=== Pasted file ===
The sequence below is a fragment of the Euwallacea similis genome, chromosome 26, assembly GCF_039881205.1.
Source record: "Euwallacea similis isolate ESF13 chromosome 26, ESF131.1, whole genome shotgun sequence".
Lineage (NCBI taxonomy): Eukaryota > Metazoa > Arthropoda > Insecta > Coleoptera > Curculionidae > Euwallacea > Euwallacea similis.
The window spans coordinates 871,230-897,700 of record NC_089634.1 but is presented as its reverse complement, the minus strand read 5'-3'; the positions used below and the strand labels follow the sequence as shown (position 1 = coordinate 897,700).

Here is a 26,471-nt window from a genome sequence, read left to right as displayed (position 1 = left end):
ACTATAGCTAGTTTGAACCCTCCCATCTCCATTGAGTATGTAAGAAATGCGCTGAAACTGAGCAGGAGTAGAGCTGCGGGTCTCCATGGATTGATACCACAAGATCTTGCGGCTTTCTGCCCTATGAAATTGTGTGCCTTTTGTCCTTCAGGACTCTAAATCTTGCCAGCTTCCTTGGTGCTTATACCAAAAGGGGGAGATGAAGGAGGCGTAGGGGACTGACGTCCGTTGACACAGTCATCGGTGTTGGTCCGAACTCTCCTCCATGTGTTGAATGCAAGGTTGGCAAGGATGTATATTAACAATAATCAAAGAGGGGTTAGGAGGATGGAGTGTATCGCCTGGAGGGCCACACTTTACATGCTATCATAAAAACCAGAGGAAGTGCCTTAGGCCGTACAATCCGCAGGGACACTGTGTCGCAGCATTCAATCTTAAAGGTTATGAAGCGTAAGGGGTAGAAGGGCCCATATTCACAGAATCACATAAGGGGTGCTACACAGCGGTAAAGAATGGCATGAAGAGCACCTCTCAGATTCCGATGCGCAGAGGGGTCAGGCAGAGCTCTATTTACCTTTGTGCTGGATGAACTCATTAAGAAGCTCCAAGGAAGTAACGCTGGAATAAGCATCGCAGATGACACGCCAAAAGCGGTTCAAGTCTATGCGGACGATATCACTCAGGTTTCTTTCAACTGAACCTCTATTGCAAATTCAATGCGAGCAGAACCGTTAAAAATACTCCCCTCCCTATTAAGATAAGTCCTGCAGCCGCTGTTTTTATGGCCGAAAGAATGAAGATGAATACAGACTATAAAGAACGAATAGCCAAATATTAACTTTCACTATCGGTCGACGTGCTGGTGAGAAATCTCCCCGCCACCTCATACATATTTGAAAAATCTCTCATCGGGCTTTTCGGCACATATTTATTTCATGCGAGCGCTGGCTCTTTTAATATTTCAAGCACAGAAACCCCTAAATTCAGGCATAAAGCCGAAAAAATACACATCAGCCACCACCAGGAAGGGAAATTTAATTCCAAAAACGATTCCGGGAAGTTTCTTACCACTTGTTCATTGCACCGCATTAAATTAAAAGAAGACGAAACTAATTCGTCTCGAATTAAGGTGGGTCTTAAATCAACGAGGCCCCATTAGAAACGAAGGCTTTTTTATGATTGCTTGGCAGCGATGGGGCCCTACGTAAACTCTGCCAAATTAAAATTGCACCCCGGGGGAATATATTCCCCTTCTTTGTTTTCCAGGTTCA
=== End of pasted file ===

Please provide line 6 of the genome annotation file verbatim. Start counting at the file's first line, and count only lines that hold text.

ACTATAGCTAGTTTGAACCCTCCCATCTCCATTGAGTATGTAAGAAATGCGCTGAAACTGAGCAGGAGTAGAGCTGCGGGTCTCCATGGATTGATACCACAAGATCTTGCGGCTTTCTGCCCTATGAAATTGTGTGCCTTTTGTCCTTCAGGACTCTAAATCTTGCCAGCTTCCTTGGTGCTTATACCAAAAGGGGGAGATGAAGGAGGCGTAGGGGACTGACGTCCGTTGACACAGTCATCGGTGTTGGTCCGAACTCTCCTCCATGTGTTGAATGCAAGGTTGGCAAGGATGTATATTAACAATAATCAAAGAGGGGTTAGGAGGATGGAGTGTATCGCCTGGAGGGCCACACTTTACATGCTATCATAAAAACCAGAGGAAGTGCCTTAGGCCGTACAATCCGCAGGGACACTGTGTCGCAGCATTCAATCTTAAAGGTTATGAAGCGTAAGGGGTAGAAGGGCCCATATTCACAGAATCACATAAGGGGTGCTACACAGCGGTAAAGAATGGCATGAAGAGCACCTCTCAGATTCCGATGCGCAGAGGGGTCAGGCAGAGCTCTATTTACCTTTGTGCTGGATGAACTCATTAAGAAGCTCCAAGGAAGTAACGCTGGAATAAGCATCGCAGATGACACGCCAAAAGCGGTTCAAGTCTATGCGGACGATATCACTCAGGTTTCTTTCAACTGAACCTCTATTGCAAATTCAATGCGAGCAGAACCGTTAAAAATACTCCCCTCCCTATTAAGATAAGTCCTGCAGCCGCTGTTTTTATGGCCGAAAGAATGAAGATGAATACAGACTATAAAGAACGAATAGCCAAATATTAACTTTCACTATCGGTCGACGTGCTGGTGAGAAATCTCCCCGCCACCTCATACATATTTGAAAAATCTCTCATCGGGCTTTTCGGCACATATTTATTTCATGCGAGCGCTGGCTCTTTTAATATTTCAAGCACAGAAACCCCTAAATTCAGGCATAAAGCCGAAAAAATACACATCAGCCACCACCAGGAAGGGAAATTTAATTCCAAAAACGATTCCGGGAAGTTTCTTACCACTTGTTCATTGCACCGCATTAAATTAAAAGAAGACGAAACTAATTCGTCTCGAATTAAGGTGGGTCTTAAATCAACGAGGCCCCATTAGAAACGAAGGCTTTTTTATGATTGCTTGGCAGCGATGGGGCCCTACGTAAACTCTGCCAAATTAAAATTGCACCCCGGGGGAATATATTCCCCTTCTTTGTTTTCCAGGTTCA